All Writings
December 4, 2000

The Folly of Israeli Settlements

For more than thirty years, successive Israeli governments, led by either Likud or the Labor party, have fallen prisoner to their own creations–the settlements in the West Bank and Gaza. When he was elected eighteen months ago with a mandate to make peace, it was hoped that Prime Minister Barak was the leader who would tell the Israeli public the truth: that there will be no peace with the Palestinians without evacuating the vast majority of the settlements. Unfortunately, this proved not to be the case.

To the disappointment of a multitude of Israelis and Palestinians, Barak treated the problem of the settlements like his predecessors did: as a monolithic political force opposing territorial concessions. This made it impossible to achieve an agreement with the Palestinians that could lead to a final accord. Instead of using his popular mandate immediately to prepare the Israeli public for the inevitable and to make the settlers part of the solution, Barak squandered every opportunity, giving the settlers false hope which led gradually and inevitably to the present disaster. Most Israelis understand that the establishment of a Palestinian state is only a matter of time and, consequently, that many of the existing 144 settlements will have to be relinquished. Although the majority of the settlers are obviously attached to their homes, fewer than 40,000 of the 175,000 settlers have an affinity to the land that transcends the economic advantages of living there. But this minority sees their presence in the land of their ancestors as fulfillment of a Messianic mission. Thus, they view the yielding of even single inch of land to the Palestinians as a betrayal of the covenant between God and his people. It is useful in this context to recall that most of the settlements were "political" in nature, built from 1977-1993 under Likud-led governments in isolated outposts near densely populated Palestinians areas, with the express purpose of altering the demographic balance in the West Bank.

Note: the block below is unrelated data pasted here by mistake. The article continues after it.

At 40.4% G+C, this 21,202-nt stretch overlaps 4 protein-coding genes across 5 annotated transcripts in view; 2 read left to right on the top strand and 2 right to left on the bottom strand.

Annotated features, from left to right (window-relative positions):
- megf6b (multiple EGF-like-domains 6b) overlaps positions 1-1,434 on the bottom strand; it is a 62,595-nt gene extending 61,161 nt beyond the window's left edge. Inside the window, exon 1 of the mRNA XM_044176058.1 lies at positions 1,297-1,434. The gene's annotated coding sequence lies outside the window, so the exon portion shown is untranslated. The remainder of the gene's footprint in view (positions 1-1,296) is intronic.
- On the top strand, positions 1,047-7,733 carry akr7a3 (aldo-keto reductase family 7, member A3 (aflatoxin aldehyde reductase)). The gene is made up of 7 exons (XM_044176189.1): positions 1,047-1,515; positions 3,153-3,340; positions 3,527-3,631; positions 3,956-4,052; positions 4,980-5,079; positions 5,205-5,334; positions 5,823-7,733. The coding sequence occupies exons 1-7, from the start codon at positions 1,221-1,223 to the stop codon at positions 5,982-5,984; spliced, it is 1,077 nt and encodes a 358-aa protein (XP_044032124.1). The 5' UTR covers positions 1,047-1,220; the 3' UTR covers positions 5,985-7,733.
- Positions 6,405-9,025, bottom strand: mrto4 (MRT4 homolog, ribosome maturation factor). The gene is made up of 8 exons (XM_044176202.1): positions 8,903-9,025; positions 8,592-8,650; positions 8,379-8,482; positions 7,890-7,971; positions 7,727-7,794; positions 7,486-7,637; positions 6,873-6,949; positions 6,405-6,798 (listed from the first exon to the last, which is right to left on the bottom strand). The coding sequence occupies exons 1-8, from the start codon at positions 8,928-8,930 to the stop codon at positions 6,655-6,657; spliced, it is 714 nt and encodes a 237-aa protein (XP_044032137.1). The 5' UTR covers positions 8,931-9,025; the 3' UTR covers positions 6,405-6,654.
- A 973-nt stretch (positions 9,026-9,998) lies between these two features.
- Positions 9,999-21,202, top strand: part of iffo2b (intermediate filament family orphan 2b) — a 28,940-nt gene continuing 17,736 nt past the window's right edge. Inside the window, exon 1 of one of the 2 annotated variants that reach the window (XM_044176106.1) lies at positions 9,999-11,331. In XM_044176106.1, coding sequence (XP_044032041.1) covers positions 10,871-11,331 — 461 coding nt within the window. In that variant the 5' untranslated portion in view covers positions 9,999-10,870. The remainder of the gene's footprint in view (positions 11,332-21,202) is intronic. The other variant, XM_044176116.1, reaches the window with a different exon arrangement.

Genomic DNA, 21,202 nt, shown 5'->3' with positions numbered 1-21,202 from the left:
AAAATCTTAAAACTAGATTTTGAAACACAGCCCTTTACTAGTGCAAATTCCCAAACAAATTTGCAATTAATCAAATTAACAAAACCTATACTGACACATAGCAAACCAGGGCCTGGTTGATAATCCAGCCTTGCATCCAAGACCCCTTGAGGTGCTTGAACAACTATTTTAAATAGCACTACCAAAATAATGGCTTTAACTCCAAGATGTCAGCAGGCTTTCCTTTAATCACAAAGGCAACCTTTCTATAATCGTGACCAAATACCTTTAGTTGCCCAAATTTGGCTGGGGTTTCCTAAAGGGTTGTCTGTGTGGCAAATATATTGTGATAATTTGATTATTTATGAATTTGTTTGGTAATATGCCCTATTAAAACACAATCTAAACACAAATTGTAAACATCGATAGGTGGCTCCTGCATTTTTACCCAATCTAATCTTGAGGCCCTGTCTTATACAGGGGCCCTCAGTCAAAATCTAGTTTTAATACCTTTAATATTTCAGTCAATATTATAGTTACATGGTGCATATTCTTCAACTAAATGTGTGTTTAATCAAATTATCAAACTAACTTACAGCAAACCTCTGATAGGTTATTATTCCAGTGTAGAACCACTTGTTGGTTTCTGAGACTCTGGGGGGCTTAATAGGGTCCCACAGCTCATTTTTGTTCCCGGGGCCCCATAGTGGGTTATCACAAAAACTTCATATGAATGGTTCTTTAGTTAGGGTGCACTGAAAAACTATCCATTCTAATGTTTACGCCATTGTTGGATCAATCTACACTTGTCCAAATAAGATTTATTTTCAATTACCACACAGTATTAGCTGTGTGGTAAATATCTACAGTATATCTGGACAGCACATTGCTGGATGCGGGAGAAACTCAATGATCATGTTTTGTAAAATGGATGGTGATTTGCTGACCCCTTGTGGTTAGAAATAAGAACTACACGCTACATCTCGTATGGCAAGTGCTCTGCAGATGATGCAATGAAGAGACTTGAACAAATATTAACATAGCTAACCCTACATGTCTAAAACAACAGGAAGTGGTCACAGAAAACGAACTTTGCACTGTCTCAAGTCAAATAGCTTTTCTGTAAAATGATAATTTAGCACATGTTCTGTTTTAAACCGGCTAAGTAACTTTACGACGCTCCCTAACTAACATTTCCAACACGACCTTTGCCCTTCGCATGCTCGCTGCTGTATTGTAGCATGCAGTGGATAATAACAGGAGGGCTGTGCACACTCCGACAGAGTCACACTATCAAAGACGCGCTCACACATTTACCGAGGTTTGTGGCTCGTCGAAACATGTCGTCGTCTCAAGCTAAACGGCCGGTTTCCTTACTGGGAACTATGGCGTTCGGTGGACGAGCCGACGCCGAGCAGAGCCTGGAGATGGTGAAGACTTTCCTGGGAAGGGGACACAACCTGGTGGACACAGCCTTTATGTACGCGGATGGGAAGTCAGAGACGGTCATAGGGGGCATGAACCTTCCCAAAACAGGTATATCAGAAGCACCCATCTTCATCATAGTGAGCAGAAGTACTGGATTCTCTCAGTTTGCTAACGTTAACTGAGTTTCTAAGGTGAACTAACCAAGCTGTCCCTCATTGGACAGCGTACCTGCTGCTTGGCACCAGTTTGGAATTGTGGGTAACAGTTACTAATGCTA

Any solution to the problem of the settlements in West Bank also has to be viewed in the context of the soon-to-be established Palestinian state and will, of necessity, require a territorial link. Otherwise, the current security nightmare will be worsened for the Israelis, with conditions for both the remaining settlers and the Palestinians becoming unlivable. Those settlers who want to stay in the West Bank must relocate to one of the three blocks of settlements closest to the 1967 borders, all three of which are likely to remain under Israeli control: Gush Etzion, south of Jerusalem; Maaleh Adomim; east of Jerusalem; and Ariel, near Tel-Aviv. Settlers who refuse will have to live under Palestinian rule. Under such a formula, the Palestinians will control a contiguous land mass representing roughly 85-90 percent, of the West Bank, whereas the majority of the settlers will live on the remaining 10-15 percent to be incorporated into Israel proper. All the settlements in Gaza should be relocated. They have caused more pain, suffering and death than they warrant.